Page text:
Value Creation in the Investment Management Business

Do investment managers add any value?

This question is clearly of interest to clients of asset managers, but it is also an increasingly important question for industry professionals as well. It’s hard for industry professionals to do good work if they do not believe in the work they do, and for clients, it is dangerous to be invested alongside managers that are distracted.

Part of the challenge of answering that question is that the general dialogue usually conflates two separate questions into one: 

  • Do asset managers add any value when they do not outperform the benchmark? 
  • Does the industry add any value when it moves money around trading listed equities/bonds and not directly funding new ventures (e.g. venture capital or IPOs)? 

These are very different questions that could lead to very different answers.

Performance as the Primary Value-Add

The argument is seemingly quite simple – most managers don’t beat the index. So asset managers, on average, don’t create value.

The long-term statistics are quite depressing. Depending on the study and timeframe, the proportion of active managers that beat their benchmark can be as high as 1/3 (and that’s on the high end) to as low as 15%. Whatever the actual number, it’s not good…especially when you throw in the exorbitant fees that the public is paying for that underperformance.

However, I don’t think the argument is that simple.

I don’t think it’s that simple because this argument assumes that the alternative for the average investor is to buy and hold the benchmark through thick and thin when there is strong, consistent evidence that the average investor buys high (following strong market performance) and sells low (after painful breaks). 

Although indexing is indeed a very sound strategy for most people, the average investor generally does not hang on through thick and thin.

And this is precisely an area where asset managers will increasingly need to focus on in order to make up for the collective shortfall on the performance side: How to impart confidence in clients so that clients will invest through the cycle, or better yet, invest when markets are down. 

After all, if an asset manager is able to do just that, clients would likely achieve a better outcome investing through the cycle even if performance is marginally subpar compared with the alternative of indexing but buying high and selling low. This becomes even more apparent when considering the number of studies that show that many clients underperform when invested with managers that outperform because clients invest high and sell low.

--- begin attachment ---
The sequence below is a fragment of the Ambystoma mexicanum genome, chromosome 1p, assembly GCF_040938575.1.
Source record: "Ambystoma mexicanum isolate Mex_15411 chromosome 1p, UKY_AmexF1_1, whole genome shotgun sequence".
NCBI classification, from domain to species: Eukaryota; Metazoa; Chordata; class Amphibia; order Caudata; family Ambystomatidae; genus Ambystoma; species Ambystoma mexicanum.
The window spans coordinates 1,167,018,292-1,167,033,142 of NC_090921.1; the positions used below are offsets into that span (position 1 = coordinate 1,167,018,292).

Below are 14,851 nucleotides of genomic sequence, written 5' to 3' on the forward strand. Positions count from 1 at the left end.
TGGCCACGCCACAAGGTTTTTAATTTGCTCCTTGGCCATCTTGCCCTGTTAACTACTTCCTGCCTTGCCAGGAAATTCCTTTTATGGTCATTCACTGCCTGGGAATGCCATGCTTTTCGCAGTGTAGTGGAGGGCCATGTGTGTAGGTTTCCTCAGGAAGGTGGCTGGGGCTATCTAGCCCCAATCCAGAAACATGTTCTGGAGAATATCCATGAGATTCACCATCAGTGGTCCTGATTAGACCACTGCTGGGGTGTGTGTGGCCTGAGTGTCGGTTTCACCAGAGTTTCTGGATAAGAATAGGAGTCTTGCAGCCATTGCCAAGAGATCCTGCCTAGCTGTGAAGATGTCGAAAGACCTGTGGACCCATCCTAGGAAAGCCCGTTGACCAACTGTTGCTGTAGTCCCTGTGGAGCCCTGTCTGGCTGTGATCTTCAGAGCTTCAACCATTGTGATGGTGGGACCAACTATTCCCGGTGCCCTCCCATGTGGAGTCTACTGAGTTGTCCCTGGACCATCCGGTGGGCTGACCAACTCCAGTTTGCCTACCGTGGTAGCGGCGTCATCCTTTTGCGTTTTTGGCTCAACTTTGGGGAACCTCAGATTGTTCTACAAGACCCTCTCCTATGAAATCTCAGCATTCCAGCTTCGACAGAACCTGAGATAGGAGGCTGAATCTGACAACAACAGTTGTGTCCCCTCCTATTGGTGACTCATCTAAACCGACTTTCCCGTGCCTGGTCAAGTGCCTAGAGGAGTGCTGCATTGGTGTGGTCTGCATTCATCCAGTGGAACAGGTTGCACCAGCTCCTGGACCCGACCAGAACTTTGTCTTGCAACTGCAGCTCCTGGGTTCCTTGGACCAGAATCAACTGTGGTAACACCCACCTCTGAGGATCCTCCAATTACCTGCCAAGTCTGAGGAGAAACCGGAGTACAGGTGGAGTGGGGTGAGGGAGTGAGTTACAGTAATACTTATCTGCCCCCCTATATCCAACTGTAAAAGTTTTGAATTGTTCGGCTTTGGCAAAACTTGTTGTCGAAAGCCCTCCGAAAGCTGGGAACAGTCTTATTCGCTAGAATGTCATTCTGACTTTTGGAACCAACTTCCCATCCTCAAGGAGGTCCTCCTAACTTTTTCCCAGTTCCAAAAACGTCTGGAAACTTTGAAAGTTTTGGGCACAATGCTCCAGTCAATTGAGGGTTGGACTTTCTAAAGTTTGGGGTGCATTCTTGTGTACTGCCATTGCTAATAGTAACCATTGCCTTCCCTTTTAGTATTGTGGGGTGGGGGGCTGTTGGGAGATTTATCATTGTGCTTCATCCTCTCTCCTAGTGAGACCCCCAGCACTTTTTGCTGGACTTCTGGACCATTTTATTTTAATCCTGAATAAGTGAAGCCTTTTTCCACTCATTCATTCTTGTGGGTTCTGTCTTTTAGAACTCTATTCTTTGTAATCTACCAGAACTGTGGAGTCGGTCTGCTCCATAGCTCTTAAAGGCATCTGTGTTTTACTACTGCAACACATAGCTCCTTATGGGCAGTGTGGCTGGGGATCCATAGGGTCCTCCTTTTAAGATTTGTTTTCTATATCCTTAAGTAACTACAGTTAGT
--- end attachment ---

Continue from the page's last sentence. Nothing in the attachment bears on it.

Managers that are able to engender confidence and encourage countercyclical investments, create value that is not captured in pure performance comparisons.

It’s also important to consider that an investment manager’s value-add is more than just returns. How that return is generated is also an important consideration: How much risk was required to generate that return? And, how volatile are those returns? Historically, hedge funds also added value by mitigating volatility (hence hedging). Hedge funds have strayed from that orientation, but the argument remains true today.

Value of Trading in the Secondary Markets

The second question is a trickier one: if the secondary markets purely involve exchanging stock/bonds between different investors where one investor’s gain is another’s loss, is there any value creation at all?

It’s tempting to say no, but that ignores the interdependence of the primary markets with the secondary markets. Without strong liquid trading of stocks and bonds in the secondary market, the primary market would also be much weaker. And we know this because when the secondary markets are poor, companies tend to hold off on IPOs leading to a drying-up of the IPO market. Without a strong IPO market, venture funding would likely also be impacted.

At the extreme, you also have many tech companies that pay a significant portion of employee compensation in the form of stock options. For example, Facebook recognized $3.2bn of share-based compensation expense in 2016. Secondary market trading is needed to create the value associated with those shares for employees. And for a (albeit controversial) company like Tesla, which is largely unprofitable at the moment, the ability to divert compensation costs into stock options/grants (>$300mm in 2016 vs net loss of >$200mm) gives the company additional room to continue to operate.

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Lately, it’s become quite unfashionable to believe that asset managers create any value (and for good reasons). However, it’s not an untenable situation. Remediating the problem simply requires being more thoughtful about what clients need and how the asset management industry operates within the broader financial sphere.

Disclosure: I am employed by an investment manager. 

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